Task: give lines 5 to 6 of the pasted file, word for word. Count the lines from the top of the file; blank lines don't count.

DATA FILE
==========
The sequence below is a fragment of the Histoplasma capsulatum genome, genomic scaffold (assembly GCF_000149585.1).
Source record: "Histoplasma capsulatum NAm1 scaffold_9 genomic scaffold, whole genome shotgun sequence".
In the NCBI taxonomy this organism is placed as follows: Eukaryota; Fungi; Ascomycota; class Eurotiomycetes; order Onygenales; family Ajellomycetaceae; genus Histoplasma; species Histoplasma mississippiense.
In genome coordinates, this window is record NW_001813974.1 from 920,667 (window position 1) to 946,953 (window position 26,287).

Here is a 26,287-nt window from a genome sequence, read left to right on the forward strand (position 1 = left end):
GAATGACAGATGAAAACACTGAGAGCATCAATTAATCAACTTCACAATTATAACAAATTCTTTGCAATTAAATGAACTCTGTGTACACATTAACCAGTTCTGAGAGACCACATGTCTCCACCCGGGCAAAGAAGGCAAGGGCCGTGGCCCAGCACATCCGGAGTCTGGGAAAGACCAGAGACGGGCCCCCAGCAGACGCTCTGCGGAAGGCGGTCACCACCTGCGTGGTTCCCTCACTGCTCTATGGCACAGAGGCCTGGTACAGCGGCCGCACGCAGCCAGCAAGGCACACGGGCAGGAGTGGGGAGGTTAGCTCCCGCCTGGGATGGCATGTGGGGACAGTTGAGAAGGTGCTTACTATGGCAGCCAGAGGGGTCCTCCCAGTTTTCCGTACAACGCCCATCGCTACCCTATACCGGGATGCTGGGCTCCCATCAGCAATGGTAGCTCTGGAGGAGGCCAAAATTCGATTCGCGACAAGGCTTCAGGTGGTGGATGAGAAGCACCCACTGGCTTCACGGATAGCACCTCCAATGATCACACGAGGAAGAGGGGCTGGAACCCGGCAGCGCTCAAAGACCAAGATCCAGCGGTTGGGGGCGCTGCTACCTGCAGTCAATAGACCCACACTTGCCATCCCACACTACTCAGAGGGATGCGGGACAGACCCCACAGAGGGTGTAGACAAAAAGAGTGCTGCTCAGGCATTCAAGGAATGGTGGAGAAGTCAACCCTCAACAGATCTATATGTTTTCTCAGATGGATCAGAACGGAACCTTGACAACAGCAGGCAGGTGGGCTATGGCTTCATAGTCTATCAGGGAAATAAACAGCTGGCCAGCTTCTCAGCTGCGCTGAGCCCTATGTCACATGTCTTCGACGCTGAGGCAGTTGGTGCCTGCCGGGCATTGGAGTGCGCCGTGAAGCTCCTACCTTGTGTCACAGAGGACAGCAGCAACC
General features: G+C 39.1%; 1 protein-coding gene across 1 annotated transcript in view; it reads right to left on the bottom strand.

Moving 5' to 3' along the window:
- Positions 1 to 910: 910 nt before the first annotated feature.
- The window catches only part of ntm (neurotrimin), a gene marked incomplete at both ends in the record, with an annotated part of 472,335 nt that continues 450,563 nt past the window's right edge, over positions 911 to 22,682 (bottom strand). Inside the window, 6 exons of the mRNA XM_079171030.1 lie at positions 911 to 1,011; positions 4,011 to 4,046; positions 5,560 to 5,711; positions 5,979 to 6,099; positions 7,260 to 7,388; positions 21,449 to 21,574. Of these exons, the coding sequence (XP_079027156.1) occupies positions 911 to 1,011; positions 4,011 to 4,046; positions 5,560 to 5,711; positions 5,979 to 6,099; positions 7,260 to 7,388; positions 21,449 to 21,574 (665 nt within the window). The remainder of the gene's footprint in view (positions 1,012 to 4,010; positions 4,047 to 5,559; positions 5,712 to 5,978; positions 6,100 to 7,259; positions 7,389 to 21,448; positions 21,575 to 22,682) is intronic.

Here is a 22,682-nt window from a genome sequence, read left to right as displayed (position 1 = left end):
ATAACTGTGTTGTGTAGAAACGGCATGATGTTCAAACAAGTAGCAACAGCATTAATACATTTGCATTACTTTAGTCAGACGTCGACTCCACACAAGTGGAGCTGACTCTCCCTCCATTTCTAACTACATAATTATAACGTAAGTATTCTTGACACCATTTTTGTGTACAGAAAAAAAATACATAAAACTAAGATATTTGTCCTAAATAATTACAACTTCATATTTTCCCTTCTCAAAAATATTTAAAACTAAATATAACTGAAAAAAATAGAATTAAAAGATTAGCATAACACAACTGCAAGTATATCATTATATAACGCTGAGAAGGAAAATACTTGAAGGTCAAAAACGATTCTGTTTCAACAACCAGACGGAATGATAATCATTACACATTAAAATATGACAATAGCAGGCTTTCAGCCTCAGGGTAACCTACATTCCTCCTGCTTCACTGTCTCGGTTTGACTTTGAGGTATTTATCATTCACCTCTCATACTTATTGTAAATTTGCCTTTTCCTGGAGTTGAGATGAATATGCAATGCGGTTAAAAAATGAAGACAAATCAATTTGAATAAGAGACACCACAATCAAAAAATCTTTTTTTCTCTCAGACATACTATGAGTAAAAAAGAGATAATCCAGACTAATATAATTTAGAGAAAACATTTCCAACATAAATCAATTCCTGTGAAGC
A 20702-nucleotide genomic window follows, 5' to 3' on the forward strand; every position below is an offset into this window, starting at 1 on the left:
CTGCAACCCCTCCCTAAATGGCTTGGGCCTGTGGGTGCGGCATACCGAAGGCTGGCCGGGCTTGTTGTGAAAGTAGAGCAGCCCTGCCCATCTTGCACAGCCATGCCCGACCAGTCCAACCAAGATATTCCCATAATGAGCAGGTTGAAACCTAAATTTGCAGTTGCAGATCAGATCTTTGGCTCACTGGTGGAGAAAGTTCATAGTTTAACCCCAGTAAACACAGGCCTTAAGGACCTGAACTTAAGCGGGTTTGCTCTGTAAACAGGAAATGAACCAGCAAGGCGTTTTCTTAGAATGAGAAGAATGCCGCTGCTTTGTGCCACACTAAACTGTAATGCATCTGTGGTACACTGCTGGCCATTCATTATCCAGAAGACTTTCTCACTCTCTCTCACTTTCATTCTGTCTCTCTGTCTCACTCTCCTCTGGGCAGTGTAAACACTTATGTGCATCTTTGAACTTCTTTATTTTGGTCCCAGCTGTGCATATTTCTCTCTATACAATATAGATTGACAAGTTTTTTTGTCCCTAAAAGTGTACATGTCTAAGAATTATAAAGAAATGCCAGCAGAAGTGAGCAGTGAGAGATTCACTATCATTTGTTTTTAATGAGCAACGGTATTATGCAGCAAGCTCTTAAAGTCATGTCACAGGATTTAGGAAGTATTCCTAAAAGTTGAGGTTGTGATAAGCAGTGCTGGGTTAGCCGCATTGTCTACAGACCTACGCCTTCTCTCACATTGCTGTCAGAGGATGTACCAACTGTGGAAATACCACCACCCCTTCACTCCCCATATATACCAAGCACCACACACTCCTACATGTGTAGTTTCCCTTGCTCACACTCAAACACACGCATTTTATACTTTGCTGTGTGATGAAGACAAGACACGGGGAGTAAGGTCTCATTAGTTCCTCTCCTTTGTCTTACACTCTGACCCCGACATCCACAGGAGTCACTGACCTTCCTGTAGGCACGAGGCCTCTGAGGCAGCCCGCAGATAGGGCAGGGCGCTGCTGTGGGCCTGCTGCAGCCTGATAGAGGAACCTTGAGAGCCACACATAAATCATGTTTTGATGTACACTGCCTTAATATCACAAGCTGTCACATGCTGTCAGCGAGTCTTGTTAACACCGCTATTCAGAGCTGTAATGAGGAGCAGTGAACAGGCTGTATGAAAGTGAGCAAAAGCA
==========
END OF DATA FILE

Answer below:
Here is a 26,287-nt window from a genome sequence, read left to right on the forward strand (position 1 = left end):
GAATGACAGATGAAAACACTGAGAGCATCAATTAATCAACTTCACAATTATAACAAATTCTTTGCAATTAAATGAACTCTGTGTACACATTAACCAGTTCTGAGAGACCACATGTCTCCACCCGGGCAAAGAAGGCAAGGGCCGTGGCCCAGCACATCCGGAGTCTGGGAAAGACCAGAGACGGGCCCCCAGCAGACGCTCTGCGGAAGGCGGTCACCACCTGCGTGGTTCCCTCACTGCTCTATGGCACAGAGGCCTGGTACAGCGGCCGCACGCAGCCAGCAAGGCACACGGGCAGGAGTGGGGAGGTTAGCTCCCGCCTGGGATGGCATGTGGGGACAGTTGAGAAGGTGCTTACTATGGCAGCCAGAGGGGTCCTCCCAGTTTTCCGTACAACGCCCATCGCTACCCTATACCGGGATGCTGGGCTCCCATCAGCAATGGTAGCTCTGGAGGAGGCCAAAATTCGATTCGCGACAAGGCTTCAGGTGGTGGATGAGAAGCACCCACTGGCTTCACGGATAGCACCTCCAATGATCACACGAGGAAGAGGGGCTGGAACCCGGCAGCGCTCAAAGACCAAGATCCAGCGGTTGGGGGCGCTGCTACCTGCAGTCAATAGACCCACACTTGCCATCCCACACTACTCAGAGGGATGCGGGACAGACCCCACAGAGGGTGTAGACAAAAAGAGTGCTGCTCAGGCATTCAAGGAATGGTGGAGAAGTCAACCCTCAACAGATCTATATGTTTTCTCAGATGGATCAGAACGGAACCTTGACAACAGCAGGCAGGTGGGCTATGGCTTCATAGTCTATCAGGGAAATAAACAGCTGGCCAGCTTCTCAGCTGCGCTGAGCCCTATGTCACATGTCTTCGACGCTGAGGCAGTTGGTGCCTGCCGGGCATTGGAGTGCGCCGTGAAGCTCCTACCTTGTGTCACAGAGGACAGCAGCAACC